You have 5 chains with 3 links each. Cut a link and close it to connect two chains. How many number of links you need to cut to make a circular chain?

**Time to solve 10 minutes.**

**Hint:** Think logically, ask most important questions and find answers. The Five Chains With 3 Links Riddle is a challenging puzzle that will force you to think out-of-the-box.

### Solution to the Challenging Five Chains with 3 Links Riddle

#### Step 1: Analyze and Identify Your Real Task

As most of your friends would do, first cut a link and use it to join with a second link—a two link open chain you get. Continue this way, the conventional way, as most would do. You would find you need to cut 5 links. That can't be the solution, you realize. It is too easy. Anyone could have solved the puzzle then, and the puzzle won't have been a puzzle at all.

Your real task must then be to cut not 5, but 4 links.

#### Step 2: Why not solve a similar but simpler problem!

You may not know it, but this idea of solving a similar but simpler problem is a well-known problem solving technique used by many who need to solve different types of tricky problems, especially in research and development for new products, and in maths.

**Obvious simpler puzzle:** instead of 5 chain links, you decide to create a closed chain from 4 chains each with 3 links.

**Analyze the number of gaps:** Following a systematic path, place the four chains in a line side by side and count the number of gaps. After all, closing these 4 gaps is what you need to do for making a closed chain of 12 links.

As you have expected, to make a 12-link circular chain with 4 chain links, you need to close 4 gaps, just as you needed to cut 5 links to make a circular chain from 5 chain links.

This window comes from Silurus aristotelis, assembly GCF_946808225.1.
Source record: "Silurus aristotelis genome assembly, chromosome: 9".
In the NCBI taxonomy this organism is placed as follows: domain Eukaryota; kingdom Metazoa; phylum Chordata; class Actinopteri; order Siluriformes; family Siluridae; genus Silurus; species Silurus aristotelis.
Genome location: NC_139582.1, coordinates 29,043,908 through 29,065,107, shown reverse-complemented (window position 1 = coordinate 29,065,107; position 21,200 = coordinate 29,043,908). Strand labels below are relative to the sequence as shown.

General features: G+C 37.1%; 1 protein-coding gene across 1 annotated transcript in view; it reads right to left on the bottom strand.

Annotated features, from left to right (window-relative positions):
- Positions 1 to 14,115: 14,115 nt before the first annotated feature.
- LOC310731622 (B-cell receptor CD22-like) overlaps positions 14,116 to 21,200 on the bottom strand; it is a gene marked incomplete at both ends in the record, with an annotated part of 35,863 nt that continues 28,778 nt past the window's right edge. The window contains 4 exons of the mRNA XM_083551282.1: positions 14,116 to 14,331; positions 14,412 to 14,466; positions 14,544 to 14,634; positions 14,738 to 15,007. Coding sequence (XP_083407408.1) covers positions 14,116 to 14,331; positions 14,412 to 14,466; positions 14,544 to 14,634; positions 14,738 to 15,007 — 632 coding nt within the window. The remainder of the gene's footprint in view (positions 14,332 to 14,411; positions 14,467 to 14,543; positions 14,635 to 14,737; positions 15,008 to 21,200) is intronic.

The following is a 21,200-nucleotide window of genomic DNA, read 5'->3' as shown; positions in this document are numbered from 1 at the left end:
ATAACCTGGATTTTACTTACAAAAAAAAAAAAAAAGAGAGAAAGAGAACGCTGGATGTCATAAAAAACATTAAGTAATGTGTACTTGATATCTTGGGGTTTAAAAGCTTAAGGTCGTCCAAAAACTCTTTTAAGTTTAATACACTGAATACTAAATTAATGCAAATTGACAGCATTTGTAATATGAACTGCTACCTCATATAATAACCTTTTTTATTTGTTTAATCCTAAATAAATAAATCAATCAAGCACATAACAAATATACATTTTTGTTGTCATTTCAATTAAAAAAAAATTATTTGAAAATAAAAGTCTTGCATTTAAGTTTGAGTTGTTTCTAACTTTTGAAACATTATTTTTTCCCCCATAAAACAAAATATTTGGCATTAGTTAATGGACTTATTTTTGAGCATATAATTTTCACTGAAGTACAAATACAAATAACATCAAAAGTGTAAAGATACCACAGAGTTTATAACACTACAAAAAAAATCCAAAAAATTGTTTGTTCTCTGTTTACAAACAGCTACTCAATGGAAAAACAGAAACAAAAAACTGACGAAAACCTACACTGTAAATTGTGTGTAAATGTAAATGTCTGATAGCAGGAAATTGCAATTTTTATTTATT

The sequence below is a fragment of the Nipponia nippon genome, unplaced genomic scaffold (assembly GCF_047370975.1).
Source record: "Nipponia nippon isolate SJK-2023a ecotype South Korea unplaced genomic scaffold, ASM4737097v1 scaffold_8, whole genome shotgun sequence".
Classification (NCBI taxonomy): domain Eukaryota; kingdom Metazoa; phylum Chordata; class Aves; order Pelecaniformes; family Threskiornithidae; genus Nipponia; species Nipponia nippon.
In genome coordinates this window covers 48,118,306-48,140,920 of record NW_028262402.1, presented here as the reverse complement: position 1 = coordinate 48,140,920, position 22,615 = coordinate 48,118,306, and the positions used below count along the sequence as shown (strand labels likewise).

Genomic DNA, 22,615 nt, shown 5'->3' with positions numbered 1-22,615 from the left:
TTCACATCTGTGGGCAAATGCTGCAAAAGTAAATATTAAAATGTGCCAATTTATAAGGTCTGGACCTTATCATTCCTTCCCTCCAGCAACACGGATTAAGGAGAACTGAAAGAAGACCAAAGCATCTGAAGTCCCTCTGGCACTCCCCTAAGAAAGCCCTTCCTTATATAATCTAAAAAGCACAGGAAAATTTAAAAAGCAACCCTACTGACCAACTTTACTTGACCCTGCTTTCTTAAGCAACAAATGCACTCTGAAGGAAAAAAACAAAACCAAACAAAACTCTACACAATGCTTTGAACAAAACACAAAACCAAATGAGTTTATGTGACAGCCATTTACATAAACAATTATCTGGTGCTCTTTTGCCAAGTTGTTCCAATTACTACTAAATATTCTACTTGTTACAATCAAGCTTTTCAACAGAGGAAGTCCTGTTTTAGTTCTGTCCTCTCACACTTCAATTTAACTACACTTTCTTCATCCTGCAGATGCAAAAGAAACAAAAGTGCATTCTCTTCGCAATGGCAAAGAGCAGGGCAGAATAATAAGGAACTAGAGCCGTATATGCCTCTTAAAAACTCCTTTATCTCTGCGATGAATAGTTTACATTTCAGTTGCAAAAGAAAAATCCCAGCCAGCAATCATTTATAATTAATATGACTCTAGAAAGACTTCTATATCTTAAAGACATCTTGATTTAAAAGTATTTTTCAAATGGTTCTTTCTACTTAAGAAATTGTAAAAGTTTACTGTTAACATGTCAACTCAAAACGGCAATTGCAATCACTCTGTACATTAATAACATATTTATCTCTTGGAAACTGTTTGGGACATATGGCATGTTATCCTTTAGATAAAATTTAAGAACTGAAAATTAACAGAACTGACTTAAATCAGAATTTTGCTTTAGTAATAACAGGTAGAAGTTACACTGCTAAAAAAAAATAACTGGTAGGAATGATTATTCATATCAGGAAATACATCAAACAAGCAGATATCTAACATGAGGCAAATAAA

You are sure now that somehow you have to reduce this number of 4 gaps to 3. This is the main challenge.

#### Step 3: Think in Logic Chain, Exploring Alternatives: Jump the Gap to the Inventive solution

Till now you were cutting one link each from one chain and failing. What is the other alternative! This is where you meet a gap in thinking that you need to jump across. We call this, inventive solution gap. Some can jump across this gap to reach the inventive solution instinctively. To me, instinctive inventive solution is uncertain. The sudden breakthrough brain-wave may or may not come at all.

Instead, I follow a technique to reach the inventive solution, the Property change analysis technique, a very powerful one, mainly used for inventive out-of-the-box thinking.

#### Step 4: Use Property change analysis inventive technique to make your 12-link closed chain

When solution to a problem seems impossible, use property change analysis technique. Its three steps are:

- Identify all properties of the most important thing, and
- Imagine the ways you can change each property. Imagine all the different ways.
- For a problem that seems unsolvable, you must have taken for granted one of the property changes. It never crossed your mind that you could change the particular property in a new, unorthodox way. It is a certainty. Otherwise, the problem will truly be unsolvable.